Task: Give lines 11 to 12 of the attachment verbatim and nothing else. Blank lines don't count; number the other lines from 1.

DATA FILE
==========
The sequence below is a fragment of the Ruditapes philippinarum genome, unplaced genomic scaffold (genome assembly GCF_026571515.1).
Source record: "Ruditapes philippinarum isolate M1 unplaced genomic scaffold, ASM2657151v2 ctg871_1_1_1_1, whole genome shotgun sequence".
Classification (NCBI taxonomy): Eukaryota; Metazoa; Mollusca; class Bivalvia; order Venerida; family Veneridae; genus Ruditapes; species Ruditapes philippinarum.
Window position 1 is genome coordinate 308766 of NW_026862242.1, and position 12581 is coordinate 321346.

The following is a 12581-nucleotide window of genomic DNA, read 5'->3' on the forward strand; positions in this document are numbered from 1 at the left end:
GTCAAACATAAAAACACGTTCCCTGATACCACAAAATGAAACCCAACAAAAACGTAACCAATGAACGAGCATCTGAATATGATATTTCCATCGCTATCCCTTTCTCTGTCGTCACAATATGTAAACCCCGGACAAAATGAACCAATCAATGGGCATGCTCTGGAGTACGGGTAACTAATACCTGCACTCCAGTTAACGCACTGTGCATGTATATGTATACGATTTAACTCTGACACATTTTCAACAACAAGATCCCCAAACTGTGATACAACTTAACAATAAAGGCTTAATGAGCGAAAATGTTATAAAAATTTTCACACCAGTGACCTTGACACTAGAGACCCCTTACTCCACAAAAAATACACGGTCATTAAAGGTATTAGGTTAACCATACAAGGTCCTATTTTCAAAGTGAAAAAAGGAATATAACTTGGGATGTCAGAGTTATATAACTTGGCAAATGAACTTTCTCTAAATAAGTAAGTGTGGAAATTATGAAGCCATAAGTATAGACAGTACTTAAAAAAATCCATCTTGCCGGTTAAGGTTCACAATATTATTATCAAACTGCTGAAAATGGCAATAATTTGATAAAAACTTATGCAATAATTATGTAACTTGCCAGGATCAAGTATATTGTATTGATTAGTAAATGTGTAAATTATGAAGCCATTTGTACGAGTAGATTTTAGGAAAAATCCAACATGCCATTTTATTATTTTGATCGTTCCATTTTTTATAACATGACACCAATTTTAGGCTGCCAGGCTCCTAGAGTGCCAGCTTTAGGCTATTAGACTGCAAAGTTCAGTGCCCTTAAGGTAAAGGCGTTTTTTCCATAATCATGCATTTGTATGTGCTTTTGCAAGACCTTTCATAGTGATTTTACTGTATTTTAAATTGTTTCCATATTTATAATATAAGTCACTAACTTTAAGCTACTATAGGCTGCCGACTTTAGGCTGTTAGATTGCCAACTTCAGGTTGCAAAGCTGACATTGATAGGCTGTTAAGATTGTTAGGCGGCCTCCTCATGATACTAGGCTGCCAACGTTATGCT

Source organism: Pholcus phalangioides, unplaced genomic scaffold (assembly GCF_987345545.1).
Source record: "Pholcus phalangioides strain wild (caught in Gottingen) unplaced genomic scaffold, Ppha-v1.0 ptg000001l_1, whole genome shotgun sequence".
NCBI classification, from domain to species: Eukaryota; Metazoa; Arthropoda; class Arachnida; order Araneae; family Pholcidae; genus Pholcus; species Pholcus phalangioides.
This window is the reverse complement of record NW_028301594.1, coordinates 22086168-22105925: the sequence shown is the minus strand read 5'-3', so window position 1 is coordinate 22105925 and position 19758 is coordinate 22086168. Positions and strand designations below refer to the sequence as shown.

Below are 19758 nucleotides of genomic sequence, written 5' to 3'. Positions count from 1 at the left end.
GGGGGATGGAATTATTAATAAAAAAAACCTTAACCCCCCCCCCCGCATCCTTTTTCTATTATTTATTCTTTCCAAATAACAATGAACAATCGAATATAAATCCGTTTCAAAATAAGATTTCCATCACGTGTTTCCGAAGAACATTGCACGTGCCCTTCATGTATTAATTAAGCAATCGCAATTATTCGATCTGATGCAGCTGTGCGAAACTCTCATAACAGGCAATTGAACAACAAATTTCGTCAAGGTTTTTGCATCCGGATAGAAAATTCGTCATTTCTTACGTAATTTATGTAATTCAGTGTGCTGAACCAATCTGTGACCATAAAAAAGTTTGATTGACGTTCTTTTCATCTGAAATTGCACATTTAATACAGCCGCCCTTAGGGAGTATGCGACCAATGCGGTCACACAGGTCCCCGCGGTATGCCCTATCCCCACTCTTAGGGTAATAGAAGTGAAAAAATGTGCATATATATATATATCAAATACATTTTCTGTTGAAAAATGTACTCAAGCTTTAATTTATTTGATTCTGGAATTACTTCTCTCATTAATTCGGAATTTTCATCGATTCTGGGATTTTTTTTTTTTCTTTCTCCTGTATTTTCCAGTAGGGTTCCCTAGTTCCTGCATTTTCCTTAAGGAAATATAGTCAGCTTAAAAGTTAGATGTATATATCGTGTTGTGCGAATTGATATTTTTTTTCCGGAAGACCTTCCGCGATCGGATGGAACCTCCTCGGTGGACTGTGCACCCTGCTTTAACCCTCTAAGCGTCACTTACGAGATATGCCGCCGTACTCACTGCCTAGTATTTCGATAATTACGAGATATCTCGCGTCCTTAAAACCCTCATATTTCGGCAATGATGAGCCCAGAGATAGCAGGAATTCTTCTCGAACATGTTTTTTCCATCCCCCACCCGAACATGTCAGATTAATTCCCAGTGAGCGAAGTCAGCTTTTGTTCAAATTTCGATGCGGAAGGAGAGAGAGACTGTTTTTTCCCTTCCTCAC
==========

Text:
Below are 19758 nucleotides of genomic sequence, written 5' to 3'. Positions count from 1 at the left end.
GGGGGATGGAATTATTAATAAAAAAAACCTTAACCCCCCCCCCCGCATCCTTTTTCTATTATTTATTCTTTCCAAATAACAATGAACAATCGAATATAAATCCGTTTCAAAATAAGATTTCCATCACGTGTTTCCGAAGAACATTGCACGTGCCCTTCATGTATTAATTAAGCAATCGCAATTATTCGATCTGATGCAGCTGTGCGAAACTCTCATAACAGGCAATTGAACAACAAATTTCGTCAAGGTTTTTGCATCCGGATAGAAAATTCGTCATTTCTTACGTAATTTATGTAATTCAGTGTGCTGAACCAATCTGTGACCATAAAAAAGTTTGATTGACGTTCTTTTCATCTGAAATTGCACATTTAATACAGCCGCCCTTAGGGAGTATGCGACCAATGCGGTCACACAGGTCCCCGCGGTATGCCCTATCCCCACTCTTAGGGTAATAGAAGTGAAAAAATGTGCATATATATATATATCAAATACATTTTCTGTTGAAAAATGTACTCAAGCTTTAATTTATTTGATTCTGGAATTACTTCTCTCATTAATTCGGAATTTTCATCGATTCTGGGATTTTTTTTTTTTCTTTCTCCTGTATTTTCCAGTAGGGTTCCCTAGTTCCTGCATTTTCCTTAAGGAAATATAGTCAGCTTAAAAGTTAGATGTATATATCGTGTTGTGCGAATTGATATTTTTTTTCCGGAAGACCTTCCGCGATCGGATGGAACCTCCTCGGTGGACTGTGCACCCTGCTTTAACCCTCTAAGCGTCACTTACGAGATATGCCGCCGTACTCACTGCCTAGTATTTCGATAATTACGAGATATCTCGCGTCCTTAAAACCCTCATATTTCGGCAATGATGAGCCCAGAGATAGCAGGAATTCTTCTCGAACATGTTTTTTCCATCCCCCACCCGAACATGTCAGATTAATTCCCAGTGAGCGAAGTCAGCTTTTGTTCAAATTTCGATGCGGAAGGAGAGAGAGACTGTTTTTTCCCTTCCTCAC